Please review the following quicksort implementation. qsort below is intentionally unstable, as partition reoders equal elements.

#include <iostream>
#include <vector>
#include <algorithm>

using namespace std;

// Ensures pivot is at position end.
template<typename Iter, typename T>
Iter part_pivot(Iter begin, Iter end, T pivot) {
  while (begin != end) {
    if (*begin < pivot)
    else if (*--end < pivot)
      iter_swap(begin, end);
  return begin;

template<typename Iter>
Iter part(Iter begin, Iter end) {
  typename iterator_traits<Iter>::value_type pivot = *begin;
  Iter mid = part_pivot(begin, end, pivot);
  // Ensure pivot is at position mid.
  iter_swap(--end, mid);
  return mid;

template<class Iter>
void quicksort(Iter begin, Iter end) {
  if (std::distance(begin, end) < 2)
  Iter mid = part(begin, end, *begin);
  quicksort(begin, mid);
  quicksort(++mid, end);

template<class T>
void quicksort(vector<T>& v) {
  quicksort(v.begin(), v.end());

template <class T>
void print(const vector<T>& v) {
  for (const T& t : v)
    cout << t << " ";
  cout << endl;

int main() {
  vector<int> v = {1,4,8,34,2,3,45,6,87,4,3};
  • 1
    \$\begingroup\$ Probably shouldn't use the same names as functions in the standard library, unless yours are in a different namespace (and even then, I'm not sure reusing qsort is advisable. It isn't that great of a name unless you're using a 1970s-era compiler that limited identifier names to 6–8 characters.) Speaking of the standard library, why aren't you just using std::sort? That makes it hard to review the code: since you are including <algorithm>, I'd want to recommend using, e.g., std::swap, but then the existence of std::sort makes the whole exercise rather silly. \$\endgroup\$ – Cody Gray Jan 25 '17 at 12:08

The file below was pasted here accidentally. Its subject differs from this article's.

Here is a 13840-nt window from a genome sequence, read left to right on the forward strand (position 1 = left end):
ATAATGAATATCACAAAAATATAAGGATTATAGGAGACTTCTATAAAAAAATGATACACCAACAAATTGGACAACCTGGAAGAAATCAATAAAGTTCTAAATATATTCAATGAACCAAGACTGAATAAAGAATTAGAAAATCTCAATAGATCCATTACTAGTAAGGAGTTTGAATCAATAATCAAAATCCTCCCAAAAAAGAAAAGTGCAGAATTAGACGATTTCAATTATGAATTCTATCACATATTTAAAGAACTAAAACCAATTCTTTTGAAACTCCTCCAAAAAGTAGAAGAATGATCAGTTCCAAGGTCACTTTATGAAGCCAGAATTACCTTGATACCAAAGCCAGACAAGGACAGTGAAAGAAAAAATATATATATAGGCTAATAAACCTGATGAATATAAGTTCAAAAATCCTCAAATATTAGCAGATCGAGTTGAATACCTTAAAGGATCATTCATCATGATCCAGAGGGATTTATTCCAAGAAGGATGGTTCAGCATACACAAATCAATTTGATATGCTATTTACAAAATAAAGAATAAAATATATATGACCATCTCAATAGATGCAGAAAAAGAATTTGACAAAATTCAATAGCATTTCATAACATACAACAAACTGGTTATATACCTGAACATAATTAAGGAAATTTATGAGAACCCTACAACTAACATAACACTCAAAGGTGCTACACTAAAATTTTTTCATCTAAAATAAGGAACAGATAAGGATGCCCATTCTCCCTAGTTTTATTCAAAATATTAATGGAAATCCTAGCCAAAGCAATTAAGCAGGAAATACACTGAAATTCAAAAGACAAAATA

• \$\begingroup\$ Your sort recurses infinitely at qsort(mid, end); for me. \$\endgroup\$ – coderodde Jan 25 '17 at 13:13
  • \$\begingroup\$ I've updated the code, addressing both of your comments, @CodyGray. \$\endgroup\$ – daejk Jan 25 '17 at 15:45

Two problems with the code that I see immediately:

  1. if (std::distance(begin, end) <= 2) is wrong since it leaves an array like {2,1} untouched. This means that the code can screw up every time it recurses to an array of size 2.

  2. Iter partition(Iter begin, Iter end, const T& pivot): Passing pivot as const T& is a bad idea. When passed as const reference, when you perform the iter_swap, the value pointed to by begin changes and so does pivot. Hence running your code gives me a segfault but changing const T& to T takes care of the segfault.

Even if these are fixed, there is something more subtle. Suppose you try to sort an already sorted array like {1,1,1}. Partitioning this will return mid = begin. So unless you make an explicit check for a sorted array you will recurse infinitely on qsort(mid,end).

  • 1
    \$\begingroup\$ Thanks, this is helpful. 1 + 2 are easy to fix. The subtle non-termination bug occurs because partition neither places the pivot in the middle, nor always returns an iterator that is strictly inside the given interval. I'll see what the easiest fix is. \$\endgroup\$ – daejk Jan 25 '17 at 15:21
  • \$\begingroup\$ I've updated the code, care to take a look again? \$\endgroup\$ – daejk Jan 25 '17 at 15:44
  • 2
    \$\begingroup\$ I don't think it is good practice to update question and code after accepting an answer, it would have been better to ask as a new question. In any case, have you tested the code on simple vectors to see if they work? \$\endgroup\$ – Raziman T V Jan 25 '17 at 16:00

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